In Japan, researchers at the University of Tsukuba claim that the quality of sleep depends on bacteria that help make neurotransmitters. Research has been done on mice.

To sleep well, everything happens ... in the stomach. In Japan, researchers at the University of Tsukuba, led by Prof. Masashi Yanagisawa, investigated the power of bacteria in the gut. In a new study, they detailed how they can alter the environment and contents of the intestines in mice. A role that would also have an impact on behaviors such as sleep.

For this experiment, the researchers gave a potent cocktail of antibiotics to a group of mice for four weeks. They then compared their intestinal contents to control mice with the same diet. The research team found significant differences between the metabolites of microbiota-depleted mice and others.

Sleep analysis 

 "We found over 200 differences in metabolites between groups of mice. About 60 normal metabolites were missing in microbiota-depleted mice, and the others differed in quantity, some more and others less than in control mice," note the authors of this study. Next, the researchers found that the biological pathways most affected by antibiotic treatment were those involved in the manufacture of neurotransmitters. In addition, the team found that the mice were deficient in metabolites of vitamin B6, which accelerates the production of the neurotransmitters serotonin and dopamine.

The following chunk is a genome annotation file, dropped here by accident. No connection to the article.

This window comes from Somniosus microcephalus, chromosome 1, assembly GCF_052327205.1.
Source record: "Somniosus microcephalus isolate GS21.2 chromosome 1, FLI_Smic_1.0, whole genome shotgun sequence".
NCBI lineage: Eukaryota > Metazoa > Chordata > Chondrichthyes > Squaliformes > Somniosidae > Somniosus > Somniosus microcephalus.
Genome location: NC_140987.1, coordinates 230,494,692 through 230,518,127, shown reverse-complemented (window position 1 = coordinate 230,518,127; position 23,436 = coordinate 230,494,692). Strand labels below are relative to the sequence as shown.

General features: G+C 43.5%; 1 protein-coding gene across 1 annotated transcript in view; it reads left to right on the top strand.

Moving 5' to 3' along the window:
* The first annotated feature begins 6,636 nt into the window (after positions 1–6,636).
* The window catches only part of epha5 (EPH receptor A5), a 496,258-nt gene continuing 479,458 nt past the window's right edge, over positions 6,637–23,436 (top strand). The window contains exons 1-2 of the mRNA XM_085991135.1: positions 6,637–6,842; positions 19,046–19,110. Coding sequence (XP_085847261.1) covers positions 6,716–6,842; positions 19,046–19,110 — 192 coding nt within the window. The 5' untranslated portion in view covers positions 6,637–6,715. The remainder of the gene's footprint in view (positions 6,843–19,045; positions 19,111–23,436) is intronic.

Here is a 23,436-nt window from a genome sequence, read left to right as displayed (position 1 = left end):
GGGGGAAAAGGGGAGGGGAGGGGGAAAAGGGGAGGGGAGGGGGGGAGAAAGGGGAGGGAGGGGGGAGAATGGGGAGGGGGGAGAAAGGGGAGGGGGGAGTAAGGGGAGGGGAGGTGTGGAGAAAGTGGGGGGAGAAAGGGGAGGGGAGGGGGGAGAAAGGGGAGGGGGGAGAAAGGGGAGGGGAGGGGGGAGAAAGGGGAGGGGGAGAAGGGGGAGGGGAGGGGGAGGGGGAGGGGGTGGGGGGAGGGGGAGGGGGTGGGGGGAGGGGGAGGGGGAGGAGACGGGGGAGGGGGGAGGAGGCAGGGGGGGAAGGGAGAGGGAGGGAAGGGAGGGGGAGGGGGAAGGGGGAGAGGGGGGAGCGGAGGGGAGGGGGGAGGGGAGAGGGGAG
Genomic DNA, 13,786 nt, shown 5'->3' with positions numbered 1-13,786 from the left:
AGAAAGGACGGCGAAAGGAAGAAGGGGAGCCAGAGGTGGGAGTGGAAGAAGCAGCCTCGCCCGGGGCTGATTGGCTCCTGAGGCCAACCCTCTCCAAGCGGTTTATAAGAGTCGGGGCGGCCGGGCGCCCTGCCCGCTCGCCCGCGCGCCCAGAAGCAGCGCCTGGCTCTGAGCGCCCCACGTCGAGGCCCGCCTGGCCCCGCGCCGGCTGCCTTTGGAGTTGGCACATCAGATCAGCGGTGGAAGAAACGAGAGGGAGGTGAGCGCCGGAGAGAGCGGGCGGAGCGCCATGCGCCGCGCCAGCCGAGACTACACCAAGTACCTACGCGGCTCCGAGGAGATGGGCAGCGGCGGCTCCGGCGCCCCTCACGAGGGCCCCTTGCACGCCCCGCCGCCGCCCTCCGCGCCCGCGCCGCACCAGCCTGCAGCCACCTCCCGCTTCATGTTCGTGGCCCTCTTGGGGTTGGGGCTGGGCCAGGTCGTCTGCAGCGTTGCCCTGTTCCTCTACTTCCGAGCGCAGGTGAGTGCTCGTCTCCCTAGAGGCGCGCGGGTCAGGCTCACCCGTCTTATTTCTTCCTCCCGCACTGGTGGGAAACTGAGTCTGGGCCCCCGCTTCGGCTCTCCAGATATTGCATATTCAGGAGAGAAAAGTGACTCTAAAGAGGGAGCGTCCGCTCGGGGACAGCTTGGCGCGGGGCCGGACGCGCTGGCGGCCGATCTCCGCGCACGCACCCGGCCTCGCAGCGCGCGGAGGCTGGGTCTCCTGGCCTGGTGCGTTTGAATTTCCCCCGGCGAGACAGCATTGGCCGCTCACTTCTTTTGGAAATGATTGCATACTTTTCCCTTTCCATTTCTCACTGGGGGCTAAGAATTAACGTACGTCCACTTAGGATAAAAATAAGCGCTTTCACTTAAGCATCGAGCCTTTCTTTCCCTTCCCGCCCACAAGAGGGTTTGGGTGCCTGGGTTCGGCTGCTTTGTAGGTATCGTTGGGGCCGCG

The team also analyzed the mice's sleep by examining brain activity. They found that mice that lacked microbiota had more REM and non-REM sleep at night, the time when mice are believed to be active. Conversely, they displayed less non-REM sleep during the day when mice should be sleeping primarily. Concretely, the mice depleted in microbiota switched between the stages of sleep and wakefulness more frequently than the controls. For Prof. Yanagisawa, the lack of serotonin is the culprit of these sleep abnormalities: "We have found that microbial depletion eliminates serotonin in the intestine, and we know that the levels of serotonin in the brain can affect cycles. sleep / wakefulness. Thus, changing a few microbes are in the gut by altering the diet has the potential to help those who have trouble sleeping ”.